Roasting a pig over a fire amid the dust and flies, ranch manager Manolo sips rum and gazes out over the pastures of the farming cooperative where he has worked for a decade.
"A year ago I sold 22 head of cattle to the state for 18,000 pesos. This year the same number brought more than 60,000," he said. That is the equivalent of $2,700, up from $810 last year.
"Things are moving in the right direction. We have to make unused land produce and we need more resources for that," said Manolo, who asked that his last name not be used because of government rules about talking to foreign journalists.
Similar upbeat talk can be heard across Cuba's countryside, spurred by acting president Raul Castro, who has been running the government since his brother, ailing Cuban leader Fidel Castro, fell ill more than a year ago.
Raul Castro has made agriculture a top priority, stressing the need to produce more food in a country that relies on imports to feed its 11 million people, even from the United States, its ideological foe since Cuba's 1959 revolution.
The younger Castro has doubled and tripled what the state pays for cattle, milk and other farm products, and cut red-tape that often left farmers unpaid and crops to rot.
In a key speech on July 26 in the central agricultural province of Camaguey, Raul Castro called for "structural and conceptual changes" in the state-dominated agricultural sector to reverse a decline in output and reduce prices.
"We face the imperative of making our land produce more, and the land is there to be tilled ... we must offer these producers adequate incentives for the work they carry out in Cuba's suffocating heat," he said.
Raul's aides are hard at work on a plan with a year-end deadline, Communist party sources report.
The workers at Manolo's ranch climb aboard a beat-up 1948 Chevrolet truck to tour their cooperative, called a Basic Unit of Production, where they own everything but the land, which is leased to them by the state free of charge.
Cattle and sheep graze over the low-lying hills, but almost half the land is covered by a prickly brush called "marabu" and a waste-high weed that farmers call the "witch's weed" because it quickly renders pasture useless.
"We need a bulldozer or at least machetes to cut this down, then herbicide to kill the roots to stop it reappearing," said a ranch hand as the truck bounced along a dirt road. "Not even goats can eat the stuff."
Cuba is emerging from a severe economic crisis triggered by the 1991 collapse of its former benefactor, the Soviet Union, and the loss of massive subsidies that resulted in shortages of food, fuel, transportation and capital.
Agricultural inputs, such as seed, fertilizers, pesticides and farm equipment, were cut by 80 percent.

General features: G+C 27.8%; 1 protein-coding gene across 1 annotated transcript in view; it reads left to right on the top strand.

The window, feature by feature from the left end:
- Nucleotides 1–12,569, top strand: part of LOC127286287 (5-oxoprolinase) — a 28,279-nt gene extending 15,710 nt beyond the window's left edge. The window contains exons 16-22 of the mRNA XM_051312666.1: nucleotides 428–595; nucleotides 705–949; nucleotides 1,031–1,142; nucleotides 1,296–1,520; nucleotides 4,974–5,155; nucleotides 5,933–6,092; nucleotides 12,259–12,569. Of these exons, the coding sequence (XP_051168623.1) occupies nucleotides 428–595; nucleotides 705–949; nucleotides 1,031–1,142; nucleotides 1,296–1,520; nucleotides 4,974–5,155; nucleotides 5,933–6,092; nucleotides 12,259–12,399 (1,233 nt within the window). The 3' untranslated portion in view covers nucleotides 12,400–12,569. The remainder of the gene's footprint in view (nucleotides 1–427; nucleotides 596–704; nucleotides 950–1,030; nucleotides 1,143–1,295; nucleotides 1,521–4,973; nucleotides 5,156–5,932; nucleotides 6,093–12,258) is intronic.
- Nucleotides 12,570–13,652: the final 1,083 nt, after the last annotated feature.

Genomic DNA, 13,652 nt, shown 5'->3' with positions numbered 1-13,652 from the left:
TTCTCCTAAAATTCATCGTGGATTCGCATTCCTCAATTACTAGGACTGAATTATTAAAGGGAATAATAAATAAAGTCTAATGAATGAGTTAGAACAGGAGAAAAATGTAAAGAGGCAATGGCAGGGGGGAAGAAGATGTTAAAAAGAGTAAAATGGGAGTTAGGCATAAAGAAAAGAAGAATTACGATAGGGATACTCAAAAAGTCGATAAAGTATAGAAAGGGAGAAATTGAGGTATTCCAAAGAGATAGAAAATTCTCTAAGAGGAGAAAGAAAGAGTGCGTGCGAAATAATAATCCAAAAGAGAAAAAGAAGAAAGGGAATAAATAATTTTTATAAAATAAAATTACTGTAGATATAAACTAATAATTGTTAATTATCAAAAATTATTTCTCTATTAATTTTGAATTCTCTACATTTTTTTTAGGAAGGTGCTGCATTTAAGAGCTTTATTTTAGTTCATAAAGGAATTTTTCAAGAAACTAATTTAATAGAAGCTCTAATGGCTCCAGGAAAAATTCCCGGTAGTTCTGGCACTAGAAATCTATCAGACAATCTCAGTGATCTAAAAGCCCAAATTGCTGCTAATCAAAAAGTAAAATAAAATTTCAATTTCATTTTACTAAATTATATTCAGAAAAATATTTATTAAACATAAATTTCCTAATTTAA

Cuba's inefficient farm production almost ground to a halt, land fell into disuse and the dreaded "marabu" spread.
The weekly economy newspaper Opciones recently reported that "marabu and other weeds have become a plague in Cuba" that covers one third of the 3.6 million hectares (9 million acres) of arable land.
The closure of half Cuba's sugar mills in 2003 added sugar cane plantations to the vast tracts of unused land and deepened the crisis in agriculture by throwing tens of thousands of people out of work.
Cuba has gradually pulled out of its economic crunch with financial help from Venezuela and China, and high prices for its top export commodity, nickel. This has allowed the state to assign resources to upgrade farming infrastructure.
Many Cuban farmers, however, believe that more incentive is needed to turn Cuban agriculture around. Some experts argue that the state should hand land over to the farmers and farming cooperatives if it wants to raise productivity.
Most of the land in Cuba is owned by the state, making it perhaps the largest unproductive landowner in Latin America.
"Here there is land and enough men to produce all the food the country needs," said farmer Arsenio Perez in a telephone interview from eastern Santiago de Cuba province.
"The only thing you need now is to bring them together in the best way and you'll see how the land provides all that's missing," he said.
After Castro's 1959 revolution, large landowners were stripped of their property (his father's estate was the first to be confiscated). Hundreds of thousands of private holdings of up to 6.5 hectares were allowed, including the growers of the tobacco leaves for Cuba's famous hand-rolled cigars.
But, unlike other socialist countries, the state kept most of the land for itself.
"Small farmers own just 15 percent of the land," said sociologist Aurelio Alonso in a discussion on property in the magazine Temas. "But they produce 60 percent of what we eat."